Australian's 2015 Tinkoff-Saxo team bike
Winner of the 2015 Tour Down Under
New and old kicks and lids seen at WorldTour race
Wiggle Honda team bike of two-time World Champion
Astana leader opts for time trial instead of Tour of Lombardy
Alexandre Vinokourov will make his long awaited return to competition at the Chrono des Nations on October 16. The Astana team leader has not raced since crashing out of this year’s Tour de France with a broken femur, an injury suffered during stage 9. He briefly announced his retirement from the sport but made a backtrack and will race again this season after what has been a quick recovery.
Now back on the bike and training in Italy, Vinokourov has built up his form and fitness ahead of the French time trial, which will also be a major test for Thomas Dekker. Vinokourov had made no secret of his plans to return to racing at the Tour of Lombardy but it soon became apparent that his time off the bike and the injury itself would have been too much for the aging rider.
"During my last training I thought a lot about my return to competition. I feel good on the road, but I do not want to take risks with my health. I prefer to start with an individual time trial; it is a discipline in which the risk of crash is lower than in a Classic race, among a bunch. So I decided to take part in Chrono des Nations instead of the Tour of Lombardy."
Vinokourov won the Chrono des Nations in 2009 but heading into this year’s race he is not putting himself down as one of the favourites.
"It's a race I won in 2009, but this year I don’t presume to place myself as a favorite, I come back first to get the race pace back and above all to greet my supporters who have brought so much support in recent months, I am truly grateful of them!"
Local authorities lock access to start and finish lines
On Friday the inaugural Tour of Beijing suddenly took on the air of the Tour de France during its queen stage to Yon Ning. Flowers were gathered into cyclists' shapes, roads were embellished with an astonishing pumpkin sculpture dedicated to the race, and more impressively, some cyclo-sportives were standing along the road on the final climb of the day, the Erpuliang KOM. Among the spectators could be seen fans sporting European pro jerseys, like the former T-Mobile and, more surprisingly, the current Continental Swiss team Atlas.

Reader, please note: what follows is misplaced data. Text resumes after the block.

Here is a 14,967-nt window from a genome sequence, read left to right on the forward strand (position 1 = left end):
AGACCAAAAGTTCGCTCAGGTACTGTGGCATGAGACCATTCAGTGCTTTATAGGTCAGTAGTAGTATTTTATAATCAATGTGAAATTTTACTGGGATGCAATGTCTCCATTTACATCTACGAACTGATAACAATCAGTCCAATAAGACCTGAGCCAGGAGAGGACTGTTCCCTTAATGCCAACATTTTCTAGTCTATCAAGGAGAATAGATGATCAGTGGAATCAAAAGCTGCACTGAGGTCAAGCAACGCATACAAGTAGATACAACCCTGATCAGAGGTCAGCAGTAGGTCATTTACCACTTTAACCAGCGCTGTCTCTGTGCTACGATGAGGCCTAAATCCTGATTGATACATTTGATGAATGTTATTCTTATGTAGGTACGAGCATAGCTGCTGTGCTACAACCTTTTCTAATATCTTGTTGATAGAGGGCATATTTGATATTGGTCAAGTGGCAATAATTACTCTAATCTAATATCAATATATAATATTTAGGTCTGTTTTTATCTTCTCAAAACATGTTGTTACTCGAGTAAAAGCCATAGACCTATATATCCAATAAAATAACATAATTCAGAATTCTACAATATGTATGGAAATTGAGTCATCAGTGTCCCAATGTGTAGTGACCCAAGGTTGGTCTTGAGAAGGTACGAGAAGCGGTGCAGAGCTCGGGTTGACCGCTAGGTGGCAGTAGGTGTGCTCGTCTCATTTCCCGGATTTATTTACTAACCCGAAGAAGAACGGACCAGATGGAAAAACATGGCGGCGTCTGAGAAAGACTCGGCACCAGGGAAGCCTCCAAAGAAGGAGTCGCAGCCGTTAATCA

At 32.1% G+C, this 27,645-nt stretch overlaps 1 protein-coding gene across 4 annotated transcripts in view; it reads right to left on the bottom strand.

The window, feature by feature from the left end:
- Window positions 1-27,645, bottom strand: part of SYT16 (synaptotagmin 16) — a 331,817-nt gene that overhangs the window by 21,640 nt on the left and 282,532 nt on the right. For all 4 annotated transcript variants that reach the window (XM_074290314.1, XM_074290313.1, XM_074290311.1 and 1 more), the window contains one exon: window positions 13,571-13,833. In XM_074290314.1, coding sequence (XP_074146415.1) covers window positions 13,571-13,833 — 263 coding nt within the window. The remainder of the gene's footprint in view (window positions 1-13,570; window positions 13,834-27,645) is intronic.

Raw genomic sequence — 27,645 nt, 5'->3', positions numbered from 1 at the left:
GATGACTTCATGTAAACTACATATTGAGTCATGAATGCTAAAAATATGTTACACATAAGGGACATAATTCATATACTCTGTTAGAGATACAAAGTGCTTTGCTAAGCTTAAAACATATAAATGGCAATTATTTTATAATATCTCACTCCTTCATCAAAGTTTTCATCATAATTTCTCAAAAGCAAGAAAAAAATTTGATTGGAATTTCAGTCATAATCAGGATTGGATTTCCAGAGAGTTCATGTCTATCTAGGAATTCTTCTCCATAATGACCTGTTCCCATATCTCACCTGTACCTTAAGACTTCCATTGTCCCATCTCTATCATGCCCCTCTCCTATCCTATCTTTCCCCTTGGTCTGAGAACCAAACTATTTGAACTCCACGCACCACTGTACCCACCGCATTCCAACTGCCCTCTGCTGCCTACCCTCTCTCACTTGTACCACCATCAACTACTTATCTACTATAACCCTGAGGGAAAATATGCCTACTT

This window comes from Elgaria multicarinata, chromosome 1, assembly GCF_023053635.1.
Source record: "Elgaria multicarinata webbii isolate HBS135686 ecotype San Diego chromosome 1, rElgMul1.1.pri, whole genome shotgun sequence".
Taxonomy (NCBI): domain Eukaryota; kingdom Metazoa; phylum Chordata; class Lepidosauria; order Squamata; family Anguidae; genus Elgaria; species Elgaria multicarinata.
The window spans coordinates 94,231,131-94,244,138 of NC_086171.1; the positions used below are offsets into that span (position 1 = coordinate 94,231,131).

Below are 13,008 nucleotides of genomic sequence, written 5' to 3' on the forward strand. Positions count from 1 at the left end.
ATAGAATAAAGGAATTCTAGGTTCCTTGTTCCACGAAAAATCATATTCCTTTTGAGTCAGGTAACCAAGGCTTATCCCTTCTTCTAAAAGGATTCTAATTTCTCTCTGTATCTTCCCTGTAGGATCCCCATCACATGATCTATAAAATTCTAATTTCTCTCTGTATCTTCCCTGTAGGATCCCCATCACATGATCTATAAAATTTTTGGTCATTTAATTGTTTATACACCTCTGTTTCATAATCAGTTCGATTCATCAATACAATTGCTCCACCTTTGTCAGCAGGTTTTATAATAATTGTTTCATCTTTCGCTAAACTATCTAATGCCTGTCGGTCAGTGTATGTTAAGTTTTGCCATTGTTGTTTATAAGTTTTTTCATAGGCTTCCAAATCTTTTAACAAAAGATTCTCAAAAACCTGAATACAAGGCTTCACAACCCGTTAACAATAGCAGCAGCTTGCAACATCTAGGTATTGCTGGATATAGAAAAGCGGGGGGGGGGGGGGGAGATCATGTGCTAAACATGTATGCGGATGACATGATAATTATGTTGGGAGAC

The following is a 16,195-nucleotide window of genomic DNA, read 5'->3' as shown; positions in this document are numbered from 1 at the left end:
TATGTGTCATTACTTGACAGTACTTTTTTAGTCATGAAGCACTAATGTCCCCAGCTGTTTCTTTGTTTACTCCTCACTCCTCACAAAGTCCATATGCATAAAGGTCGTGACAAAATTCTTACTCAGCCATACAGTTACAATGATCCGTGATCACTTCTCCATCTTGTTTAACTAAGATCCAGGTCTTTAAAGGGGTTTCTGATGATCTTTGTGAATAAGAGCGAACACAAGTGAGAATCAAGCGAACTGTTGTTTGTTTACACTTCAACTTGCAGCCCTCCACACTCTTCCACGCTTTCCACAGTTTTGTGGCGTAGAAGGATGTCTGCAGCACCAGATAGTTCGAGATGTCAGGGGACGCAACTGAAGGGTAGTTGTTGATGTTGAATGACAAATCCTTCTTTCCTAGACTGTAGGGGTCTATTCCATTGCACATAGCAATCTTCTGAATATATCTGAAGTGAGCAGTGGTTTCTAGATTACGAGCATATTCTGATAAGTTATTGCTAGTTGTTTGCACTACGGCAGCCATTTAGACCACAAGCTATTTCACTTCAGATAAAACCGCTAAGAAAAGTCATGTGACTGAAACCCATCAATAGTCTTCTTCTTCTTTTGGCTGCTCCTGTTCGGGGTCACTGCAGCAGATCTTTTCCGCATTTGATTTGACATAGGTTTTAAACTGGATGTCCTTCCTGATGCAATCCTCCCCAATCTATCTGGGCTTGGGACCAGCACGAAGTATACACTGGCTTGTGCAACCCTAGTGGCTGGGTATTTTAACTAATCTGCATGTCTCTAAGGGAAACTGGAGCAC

Flying above the peloton, the helicopter of Beijing TV was recording all this traditional background of Western cycling races while at the finish line a crowd had gathered, composed with locals and bike racing neophytes. Several hundred people, from both sexes and of all ages, followed the competition on a giant screen and applauded the final sprint.
This presence of spectators contrasted with the cold atmosphere of the first two stages. Race video revealed empty roads around Beijing's Olympic village on Wednesday, and from Beijing to Men To Go on Thursday. Some newspapers started calling the Tour of Beijing an "event without any soul".
Cyclingnews understands Global Cycling Promotion, the UCI commercial arm which organizes the race, never asked for such restrictive safety measures from local police.
Where did the origin of this "no public" problem come from? On stage 1 fans couldn't access the course because of a double belt of barriers, positioned before the gate of the Olympic village. No one could approach closer than five hundred meters to the start or finish lines.
People in front of the podium were in fact guests wearing official accreditation while the...
Cycling is a family matter for ASO President
Since Patrice Clerc's departure at the end of 2008, Jean-Etienne Amaury has been the President of Amaury Sport Organisation (ASO), above Yann Le Moënner, ASO's director, and Christian Prudhomme, the Tour de France's director.
The young CEO is the heir of the Tour de France's owners since the end of World War II. His grandfather Emilien managed the race as well as the newspapers L'Equipe and Le Parisien until 1977. His father, Philippe, played the same role until his death in 2006. His mother Marie Odile is since then the manager of the sports event and media holdings.
From the Tour de France's perspective, Madame Amaury is at the very top of the hierarchy and her son is just below.
As he used to watch the Tour in the 1980s and "met the champions", Jean-Etienne Amaury reveals his favourite rider was Bernard Hinault. "He was the best at that time", he said.
Today, ASO's President says his "main preoccupation is to make the most attractive race for the public in France and over the world".
Tasmanian rider speaks about food at the Tour of Beijing
The Tour of Beijing is for most of the riders the ultimate experience about sport... and food. Liquigas-Cannondale's Cameron Wurf has been enjoying his first visit to China, notably the dishes served at the hotels.
"They use a lot of steamed-style cooking, which is very unusual for us," he told Cyclingnews in a video interview.
From the fried rice in use for breakfast to the unusual jelly he eats for dessert, the Tasmanian describes a wide range of specialities and meals outside the usual fare consumed by professional cyclists in Europe.
Wurf, fifth overall at the Tour of Turkey earlier this season, has been pleased with his culinary experience. "The most important is that it's fresh and cooked."
UnitedHealthcare's blue train eyeing Australian success
Following a sensational season to date with 16 podiums with half of those on the top step, Jake Keough heads to Australia for the first time to ride this week's Jayco Herald Sun Tour with a sprint-primed UnitedHealthcare outfit.